Lost in the madness that saw Francisco Lindor get traded to the Mets and Tomoyuki Sugano return to Japan, former Red Sox farmhand Jantzen Witte signed a minor-league contract with the Seattle Mariners on Thursday night.
Witte, who turned 31 on Monday, was originally selected by Boston in the 24th round of the 2013 amateur draft out of Texas Christian University.
Before the 2020 minor-league season was lost due to the ongoing COVID-19 pandemic, the infielder had put together a solid 2019 campaign between Double-A Portland and Triple-A Pawtucket.
Over 118 total games with both clubs, Witte posted a .271/.333/.390 slash line to go along with nine home runs and 51 RBI on the year while seeing time at first base, second base, third base, left field, and even an inning of mop-up duty on the mound.
Perhaps even more important than his play on the field, though, is the fact that the Dallas-area native had proven to be a vital veteran presence for some of the organization’s younger minor-leaguers. And he did so while seemingly being on the cusp of getting called up to the majors.
The Athletic’s Chad Jennings highlighted this trait of Witte’s in a fascinating story back in March, in the middle of the first version of spring training.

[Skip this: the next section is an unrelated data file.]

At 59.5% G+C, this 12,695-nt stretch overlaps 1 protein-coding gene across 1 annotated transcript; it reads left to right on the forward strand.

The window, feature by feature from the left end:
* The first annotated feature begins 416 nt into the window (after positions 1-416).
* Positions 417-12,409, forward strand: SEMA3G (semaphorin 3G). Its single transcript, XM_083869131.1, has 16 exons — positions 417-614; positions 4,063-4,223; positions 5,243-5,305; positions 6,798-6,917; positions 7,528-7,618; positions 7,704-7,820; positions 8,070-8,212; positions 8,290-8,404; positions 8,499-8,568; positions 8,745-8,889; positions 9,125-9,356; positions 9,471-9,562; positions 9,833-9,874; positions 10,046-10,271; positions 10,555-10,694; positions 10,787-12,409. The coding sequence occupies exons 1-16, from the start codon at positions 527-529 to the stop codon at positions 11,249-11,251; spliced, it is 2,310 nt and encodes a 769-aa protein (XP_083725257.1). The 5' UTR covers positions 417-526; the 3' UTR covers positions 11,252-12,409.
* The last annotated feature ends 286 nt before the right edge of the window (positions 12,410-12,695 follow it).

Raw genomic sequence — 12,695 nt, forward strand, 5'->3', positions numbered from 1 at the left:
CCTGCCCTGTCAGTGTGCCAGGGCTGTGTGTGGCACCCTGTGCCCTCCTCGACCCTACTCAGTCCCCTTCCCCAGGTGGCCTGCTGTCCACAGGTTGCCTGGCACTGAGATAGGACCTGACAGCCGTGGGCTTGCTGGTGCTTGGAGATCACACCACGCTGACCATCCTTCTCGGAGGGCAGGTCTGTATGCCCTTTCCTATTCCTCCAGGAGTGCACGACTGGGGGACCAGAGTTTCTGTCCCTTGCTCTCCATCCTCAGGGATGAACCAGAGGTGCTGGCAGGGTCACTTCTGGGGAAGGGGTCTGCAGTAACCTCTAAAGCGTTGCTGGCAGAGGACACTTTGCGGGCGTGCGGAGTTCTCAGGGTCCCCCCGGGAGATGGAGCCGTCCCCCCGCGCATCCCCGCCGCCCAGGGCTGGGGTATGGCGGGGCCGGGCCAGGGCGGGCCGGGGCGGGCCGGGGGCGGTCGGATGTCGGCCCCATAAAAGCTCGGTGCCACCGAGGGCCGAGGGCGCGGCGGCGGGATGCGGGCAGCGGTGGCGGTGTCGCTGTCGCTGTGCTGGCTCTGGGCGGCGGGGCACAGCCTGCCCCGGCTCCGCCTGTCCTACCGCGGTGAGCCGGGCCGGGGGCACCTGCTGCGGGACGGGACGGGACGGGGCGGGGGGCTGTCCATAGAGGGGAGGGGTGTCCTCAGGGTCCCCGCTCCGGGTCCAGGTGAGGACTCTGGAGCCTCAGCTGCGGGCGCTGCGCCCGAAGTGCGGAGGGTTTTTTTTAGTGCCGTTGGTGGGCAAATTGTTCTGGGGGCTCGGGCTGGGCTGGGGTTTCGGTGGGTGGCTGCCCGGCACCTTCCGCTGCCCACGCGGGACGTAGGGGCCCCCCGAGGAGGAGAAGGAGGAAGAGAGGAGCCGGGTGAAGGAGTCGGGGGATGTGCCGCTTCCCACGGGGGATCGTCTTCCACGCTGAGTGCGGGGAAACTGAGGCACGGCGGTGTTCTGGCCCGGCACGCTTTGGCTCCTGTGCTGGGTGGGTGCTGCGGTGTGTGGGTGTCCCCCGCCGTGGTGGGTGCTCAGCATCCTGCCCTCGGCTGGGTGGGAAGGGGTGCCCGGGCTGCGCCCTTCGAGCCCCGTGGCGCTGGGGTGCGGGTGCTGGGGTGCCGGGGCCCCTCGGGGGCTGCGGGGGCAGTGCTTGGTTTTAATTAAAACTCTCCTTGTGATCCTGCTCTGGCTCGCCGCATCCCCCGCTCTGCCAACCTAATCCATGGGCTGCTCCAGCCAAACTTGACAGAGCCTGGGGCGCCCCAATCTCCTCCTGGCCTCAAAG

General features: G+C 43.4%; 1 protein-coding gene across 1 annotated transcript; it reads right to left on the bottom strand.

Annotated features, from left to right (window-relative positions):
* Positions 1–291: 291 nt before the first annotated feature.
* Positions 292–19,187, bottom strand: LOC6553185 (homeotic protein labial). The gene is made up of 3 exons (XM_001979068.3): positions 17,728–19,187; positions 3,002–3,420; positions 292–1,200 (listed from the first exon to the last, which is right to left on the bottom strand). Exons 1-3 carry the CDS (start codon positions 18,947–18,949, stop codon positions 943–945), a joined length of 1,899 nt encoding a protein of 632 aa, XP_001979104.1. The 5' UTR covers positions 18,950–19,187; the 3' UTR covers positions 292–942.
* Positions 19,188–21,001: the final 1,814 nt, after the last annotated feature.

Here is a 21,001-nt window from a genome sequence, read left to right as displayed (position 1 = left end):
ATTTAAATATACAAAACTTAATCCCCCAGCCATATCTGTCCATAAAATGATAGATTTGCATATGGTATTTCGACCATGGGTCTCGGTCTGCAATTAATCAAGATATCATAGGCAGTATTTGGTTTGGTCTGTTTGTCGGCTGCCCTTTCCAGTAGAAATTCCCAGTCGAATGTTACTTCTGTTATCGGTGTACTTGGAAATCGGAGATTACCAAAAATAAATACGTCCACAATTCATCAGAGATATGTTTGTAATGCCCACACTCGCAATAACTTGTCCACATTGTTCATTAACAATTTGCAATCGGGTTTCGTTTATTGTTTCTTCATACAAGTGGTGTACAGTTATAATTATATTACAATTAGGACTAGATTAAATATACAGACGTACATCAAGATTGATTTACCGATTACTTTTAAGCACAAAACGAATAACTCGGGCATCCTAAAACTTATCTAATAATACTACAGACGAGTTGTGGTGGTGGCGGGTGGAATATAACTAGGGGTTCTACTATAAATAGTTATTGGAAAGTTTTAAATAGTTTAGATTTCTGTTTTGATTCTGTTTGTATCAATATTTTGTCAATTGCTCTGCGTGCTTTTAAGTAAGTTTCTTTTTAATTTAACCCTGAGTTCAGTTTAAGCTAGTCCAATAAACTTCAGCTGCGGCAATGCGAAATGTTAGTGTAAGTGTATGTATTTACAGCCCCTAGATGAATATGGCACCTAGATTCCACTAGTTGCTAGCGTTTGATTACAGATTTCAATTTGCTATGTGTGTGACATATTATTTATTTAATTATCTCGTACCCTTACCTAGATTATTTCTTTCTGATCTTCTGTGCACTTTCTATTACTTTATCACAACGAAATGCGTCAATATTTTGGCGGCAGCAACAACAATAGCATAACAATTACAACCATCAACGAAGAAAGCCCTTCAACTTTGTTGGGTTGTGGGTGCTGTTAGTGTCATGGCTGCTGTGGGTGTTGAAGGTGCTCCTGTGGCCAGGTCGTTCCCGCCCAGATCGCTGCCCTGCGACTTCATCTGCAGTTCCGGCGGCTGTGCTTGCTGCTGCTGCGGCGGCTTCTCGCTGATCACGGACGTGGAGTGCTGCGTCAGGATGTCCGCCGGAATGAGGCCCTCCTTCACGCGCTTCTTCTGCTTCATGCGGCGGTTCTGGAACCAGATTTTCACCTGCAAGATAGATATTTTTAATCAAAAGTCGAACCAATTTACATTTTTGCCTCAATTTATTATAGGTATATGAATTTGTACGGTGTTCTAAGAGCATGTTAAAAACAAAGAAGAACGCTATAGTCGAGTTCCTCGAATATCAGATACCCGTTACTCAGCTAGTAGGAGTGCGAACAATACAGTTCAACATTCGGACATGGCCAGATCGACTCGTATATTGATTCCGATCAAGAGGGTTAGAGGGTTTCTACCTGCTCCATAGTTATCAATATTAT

“He’s a freaking really good player,” Red Sox prospect Bobby Dalbec said of Witte, his spring training roommate, when speaking to Jennings. “And he’s a glue guy for a clubhouse. So, those guys are special … He’s a really good balance of care-free, but still getting his shit done when he needs to get his shit done. Never says a mean thing.”
In addition to Dalbec, Sox minor-leaguers such as Josh Ockimey, C.J. Chatham, and Chad De La Guerra, all of whom have shared the infield with Witte at one point in their professional careers, had positive things to say about their teammate as well.
Ockimey: “(Coaches) always talk about how to be a professional. But it’s different when you have a guy like him to show you how to be a professional.”
Chatham: “He’s the guy you go to when you’re not sure if something is right or wrong. There’s little things in baseball that can annoy people that (you don’t know) when you’re young. You just ask him, and he always has the right answer.”
De La Guerra: “I think he’s probably the biggest clubhouse guy, the most important one, for Pawtucket. He’s super popular. I think everybody sees him the same way. He’s just one of those guys. He’s probably even seen the same as the coaching staff. There’s no difference.”
Before becoming a minor-league free agent in November, Witte was one of the last members of the Red Sox’ 2013 draft class who was still with the organization, as noted by SoxProspects.com’s Chris Hatfield.
Witte originally signed with Boston for significantly less than $100,000 as a fifth-year senior out of TCU. He appeared in 661 games across six minor-league levels spanning seven seasons as a member of the Red Sox.
All the best to Witte as he embarks on this new chapter of his career with the Mariners. It would appear that he will have the opportunity to remain in the game even after his playing days come to an end.
(Photo of Jantzen Witte: Michael Reaves/Getty Images)